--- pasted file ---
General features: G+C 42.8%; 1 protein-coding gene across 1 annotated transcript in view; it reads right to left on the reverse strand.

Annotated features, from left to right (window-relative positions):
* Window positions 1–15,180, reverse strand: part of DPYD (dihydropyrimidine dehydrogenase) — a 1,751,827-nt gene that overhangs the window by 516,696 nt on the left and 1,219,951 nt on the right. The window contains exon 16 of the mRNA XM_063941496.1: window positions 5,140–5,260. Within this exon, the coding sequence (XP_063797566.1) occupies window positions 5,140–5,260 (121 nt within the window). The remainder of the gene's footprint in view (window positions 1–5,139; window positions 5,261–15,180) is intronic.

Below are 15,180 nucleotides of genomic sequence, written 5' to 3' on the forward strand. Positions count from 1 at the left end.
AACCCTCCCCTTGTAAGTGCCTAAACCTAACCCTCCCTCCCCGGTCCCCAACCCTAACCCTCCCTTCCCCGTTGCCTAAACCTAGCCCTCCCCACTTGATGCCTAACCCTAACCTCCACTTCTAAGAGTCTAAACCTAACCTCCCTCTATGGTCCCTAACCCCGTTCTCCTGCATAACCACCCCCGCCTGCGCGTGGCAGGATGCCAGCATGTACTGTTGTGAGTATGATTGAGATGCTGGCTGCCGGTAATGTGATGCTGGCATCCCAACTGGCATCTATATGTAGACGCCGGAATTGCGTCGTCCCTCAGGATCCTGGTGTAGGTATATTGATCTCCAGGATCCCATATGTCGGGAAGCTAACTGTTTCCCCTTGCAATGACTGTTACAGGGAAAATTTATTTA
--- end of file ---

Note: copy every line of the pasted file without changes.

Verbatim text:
General features: G+C 42.8%; 1 protein-coding gene across 1 annotated transcript in view; it reads right to left on the reverse strand.

Annotated features, from left to right (window-relative positions):
* Window positions 1–15,180, reverse strand: part of DPYD (dihydropyrimidine dehydrogenase) — a 1,751,827-nt gene that overhangs the window by 516,696 nt on the left and 1,219,951 nt on the right. The window contains exon 16 of the mRNA XM_063941496.1: window positions 5,140–5,260. Within this exon, the coding sequence (XP_063797566.1) occupies window positions 5,140–5,260 (121 nt within the window). The remainder of the gene's footprint in view (window positions 1–5,139; window positions 5,261–15,180) is intronic.

Below are 15,180 nucleotides of genomic sequence, written 5' to 3' on the forward strand. Positions count from 1 at the left end.
AACCCTCCCCTTGTAAGTGCCTAAACCTAACCCTCCCTCCCCGGTCCCCAACCCTAACCCTCCCTTCCCCGTTGCCTAAACCTAGCCCTCCCCACTTGATGCCTAACCCTAACCTCCACTTCTAAGAGTCTAAACCTAACCTCCCTCTATGGTCCCTAACCCCGTTCTCCTGCATAACCACCCCCGCCTGCGCGTGGCAGGATGCCAGCATGTACTGTTGTGAGTATGATTGAGATGCTGGCTGCCGGTAATGTGATGCTGGCATCCCAACTGGCATCTATATGTAGACGCCGGAATTGCGTCGTCCCTCAGGATCCTGGTGTAGGTATATTGATCTCCAGGATCCCATATGTCGGGAAGCTAACTGTTTCCCCTTGCAATGACTGTTACAGGGAAAATTTATTTA